July 27, 1935 - Editorial - Two Billionaires, by George Lorimer
The New Dealers seem determined to uproot the twin posts of constitution government and the property rights of the individual. And if they are leveled, the crossbar of democracy, those other rights of the individual, will fall to the ground and we shall find ourselves members of a collectivist society.
That brings us to a consideration of our two billionaires: President Roosevelt and Henry Ford - President Roosevelt because he is the only man in the world who has billions to spend as he sees fit, and Henry Ford, a newspaper-reputed billionaire, though his actual fortune is probably less than half a billion.
Henry Ford started life as a humble mechanic, without any special social or educational advantages, but as he progressed step by step, his education progressed along sound, if not academic, lines, and he acquired an intimate knowledge of social problems by personal contacts with both the higher and lower strata of society. No college, no professor and no theorist formed his philosophy of life. No banker, no trust, no financial skullduggery helped to found and increase his fortune. He built it step by step with his hands and his brains, and in building it he was a member of many classes of society, and gained an insight into their needs. His matured belief is that to give work with good pay and an opportunity to rise according to ability is the first and soundest thing that can be done for any man. In carrying out that idea he has been on firm ground.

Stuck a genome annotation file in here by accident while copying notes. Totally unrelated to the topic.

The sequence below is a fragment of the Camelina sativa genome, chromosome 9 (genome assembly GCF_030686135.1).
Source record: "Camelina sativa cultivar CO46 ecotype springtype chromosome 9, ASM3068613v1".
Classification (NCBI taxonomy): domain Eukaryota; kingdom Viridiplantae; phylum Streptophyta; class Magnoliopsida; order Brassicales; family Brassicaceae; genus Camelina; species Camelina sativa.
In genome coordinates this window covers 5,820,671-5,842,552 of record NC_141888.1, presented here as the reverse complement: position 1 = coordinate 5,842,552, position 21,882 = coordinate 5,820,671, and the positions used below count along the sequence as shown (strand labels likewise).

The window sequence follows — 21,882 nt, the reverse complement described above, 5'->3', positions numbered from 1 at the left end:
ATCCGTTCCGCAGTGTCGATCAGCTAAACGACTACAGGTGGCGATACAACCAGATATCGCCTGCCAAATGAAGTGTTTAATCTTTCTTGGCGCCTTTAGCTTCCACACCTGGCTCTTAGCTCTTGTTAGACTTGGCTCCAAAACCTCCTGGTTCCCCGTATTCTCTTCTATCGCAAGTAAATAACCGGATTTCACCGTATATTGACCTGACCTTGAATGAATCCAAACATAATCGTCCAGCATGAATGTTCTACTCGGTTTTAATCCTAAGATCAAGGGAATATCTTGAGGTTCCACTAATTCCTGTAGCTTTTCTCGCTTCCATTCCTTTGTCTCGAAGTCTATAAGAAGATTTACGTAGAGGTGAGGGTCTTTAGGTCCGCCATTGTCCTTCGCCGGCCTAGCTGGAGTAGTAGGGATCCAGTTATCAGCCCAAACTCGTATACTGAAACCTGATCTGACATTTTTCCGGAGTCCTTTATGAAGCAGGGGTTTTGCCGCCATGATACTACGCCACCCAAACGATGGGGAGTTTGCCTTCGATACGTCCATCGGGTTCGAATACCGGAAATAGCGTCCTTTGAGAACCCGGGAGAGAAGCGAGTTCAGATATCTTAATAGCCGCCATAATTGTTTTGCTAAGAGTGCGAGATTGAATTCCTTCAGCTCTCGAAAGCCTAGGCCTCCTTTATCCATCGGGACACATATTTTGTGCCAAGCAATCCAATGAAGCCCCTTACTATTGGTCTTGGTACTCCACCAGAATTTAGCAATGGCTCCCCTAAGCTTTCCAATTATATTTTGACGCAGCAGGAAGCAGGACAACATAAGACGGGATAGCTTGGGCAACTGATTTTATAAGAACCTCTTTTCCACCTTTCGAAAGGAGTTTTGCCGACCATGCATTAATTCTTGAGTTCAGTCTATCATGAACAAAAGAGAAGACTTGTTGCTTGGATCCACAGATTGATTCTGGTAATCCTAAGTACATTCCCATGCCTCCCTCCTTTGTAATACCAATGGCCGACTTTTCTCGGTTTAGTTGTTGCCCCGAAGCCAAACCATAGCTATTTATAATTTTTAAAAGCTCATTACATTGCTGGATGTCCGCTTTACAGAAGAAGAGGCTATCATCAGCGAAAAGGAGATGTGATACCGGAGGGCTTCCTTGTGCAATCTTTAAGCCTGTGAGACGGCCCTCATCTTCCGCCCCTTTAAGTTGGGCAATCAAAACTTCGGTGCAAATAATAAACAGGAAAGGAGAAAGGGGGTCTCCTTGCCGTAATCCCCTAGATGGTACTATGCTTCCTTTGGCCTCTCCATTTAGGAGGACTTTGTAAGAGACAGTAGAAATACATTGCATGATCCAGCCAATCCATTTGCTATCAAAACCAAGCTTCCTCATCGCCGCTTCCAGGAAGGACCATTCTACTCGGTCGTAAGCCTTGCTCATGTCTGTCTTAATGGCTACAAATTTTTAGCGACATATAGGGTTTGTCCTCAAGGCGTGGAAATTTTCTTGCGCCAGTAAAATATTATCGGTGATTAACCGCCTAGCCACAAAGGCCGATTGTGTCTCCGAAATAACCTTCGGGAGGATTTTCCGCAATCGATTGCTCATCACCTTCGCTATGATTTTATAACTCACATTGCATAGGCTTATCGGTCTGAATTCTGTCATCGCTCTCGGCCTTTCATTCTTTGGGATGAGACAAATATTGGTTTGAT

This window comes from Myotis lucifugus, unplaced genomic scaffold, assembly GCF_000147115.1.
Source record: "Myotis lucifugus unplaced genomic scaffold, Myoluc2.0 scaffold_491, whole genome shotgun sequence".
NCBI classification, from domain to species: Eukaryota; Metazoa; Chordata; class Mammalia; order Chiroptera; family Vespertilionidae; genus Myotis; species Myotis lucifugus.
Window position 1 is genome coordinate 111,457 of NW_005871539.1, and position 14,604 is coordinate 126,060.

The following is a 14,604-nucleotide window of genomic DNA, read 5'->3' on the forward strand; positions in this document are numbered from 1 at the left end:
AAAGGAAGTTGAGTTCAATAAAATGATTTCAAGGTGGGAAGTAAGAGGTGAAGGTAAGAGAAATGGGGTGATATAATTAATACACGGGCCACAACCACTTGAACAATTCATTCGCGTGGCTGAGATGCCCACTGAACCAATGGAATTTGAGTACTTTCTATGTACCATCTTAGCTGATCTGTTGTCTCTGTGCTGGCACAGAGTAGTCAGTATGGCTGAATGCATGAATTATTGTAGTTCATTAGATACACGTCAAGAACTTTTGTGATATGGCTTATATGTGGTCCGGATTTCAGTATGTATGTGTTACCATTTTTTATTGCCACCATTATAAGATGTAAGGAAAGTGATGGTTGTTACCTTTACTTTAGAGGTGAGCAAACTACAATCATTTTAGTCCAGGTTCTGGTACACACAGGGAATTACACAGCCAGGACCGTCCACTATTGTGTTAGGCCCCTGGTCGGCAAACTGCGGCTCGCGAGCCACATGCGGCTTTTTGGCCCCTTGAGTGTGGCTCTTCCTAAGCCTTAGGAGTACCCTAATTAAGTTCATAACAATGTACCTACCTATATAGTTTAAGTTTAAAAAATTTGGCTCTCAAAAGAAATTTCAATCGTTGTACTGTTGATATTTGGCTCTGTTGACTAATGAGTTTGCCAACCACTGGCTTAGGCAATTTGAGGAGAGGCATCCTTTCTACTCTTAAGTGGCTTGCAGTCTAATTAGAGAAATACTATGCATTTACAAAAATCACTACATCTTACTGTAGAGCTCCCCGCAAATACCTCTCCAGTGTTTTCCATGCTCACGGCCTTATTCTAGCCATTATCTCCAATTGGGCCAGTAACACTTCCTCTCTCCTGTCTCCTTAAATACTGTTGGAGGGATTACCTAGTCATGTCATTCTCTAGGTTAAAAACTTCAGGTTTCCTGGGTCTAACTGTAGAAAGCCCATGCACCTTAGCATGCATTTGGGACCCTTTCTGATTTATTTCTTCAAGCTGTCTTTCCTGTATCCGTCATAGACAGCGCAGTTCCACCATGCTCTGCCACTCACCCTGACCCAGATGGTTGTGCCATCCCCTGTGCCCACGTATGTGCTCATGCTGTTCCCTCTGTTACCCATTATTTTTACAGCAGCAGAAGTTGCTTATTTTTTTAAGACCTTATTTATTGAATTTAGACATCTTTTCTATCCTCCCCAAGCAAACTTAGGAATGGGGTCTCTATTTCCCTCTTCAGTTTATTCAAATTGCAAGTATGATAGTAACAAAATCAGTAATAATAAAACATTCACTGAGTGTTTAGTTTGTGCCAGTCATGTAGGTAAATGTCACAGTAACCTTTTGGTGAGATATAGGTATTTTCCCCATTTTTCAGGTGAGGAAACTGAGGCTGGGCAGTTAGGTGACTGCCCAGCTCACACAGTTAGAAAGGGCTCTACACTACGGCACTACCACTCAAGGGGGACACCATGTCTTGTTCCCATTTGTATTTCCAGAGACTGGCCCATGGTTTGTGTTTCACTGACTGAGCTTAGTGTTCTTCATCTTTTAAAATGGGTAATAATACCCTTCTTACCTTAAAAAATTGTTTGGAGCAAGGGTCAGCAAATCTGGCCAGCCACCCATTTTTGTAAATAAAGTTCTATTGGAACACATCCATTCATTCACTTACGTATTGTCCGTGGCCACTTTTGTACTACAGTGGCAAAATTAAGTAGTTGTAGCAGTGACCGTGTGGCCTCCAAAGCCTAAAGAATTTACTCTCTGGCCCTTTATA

President Roosevelt is not, of course, a billionaire in his own right, but he is by decree of Congress. Born to inherited wealth, he was educated in select schools, at Harvard and by travel. In his youth his was the environment of the rich, and the rich with social position. He tried business; practiced law; and went into politics and graduated to the position of Secretary of the Navy and a vice-presidential candidate on the badly defeated Cox and Roosevelt ticket. It was due to the persuasion of Al Smith that he ran for governor of New York, was elected and, under the tutelage of Lewis Howe and his Tammany friend, Jim Farley, became a presidential candidate.
President Roosevelt is wise politically, but not economically. His real experience is largely political. (pg. 22)
Comments: FDR, as we shall see, proclaimed himself to the "poor man's friend." This helped to further enhance his image with the people. As Lorimer said, he was wise politically. He knew how to look good to the masses of people. Being born into greater wealth than most of the wealthy of his day, he had no experience at being poor, or, for that matter, no experience with the plight of common working people; but he sure did make a lot of people think that he was their friend.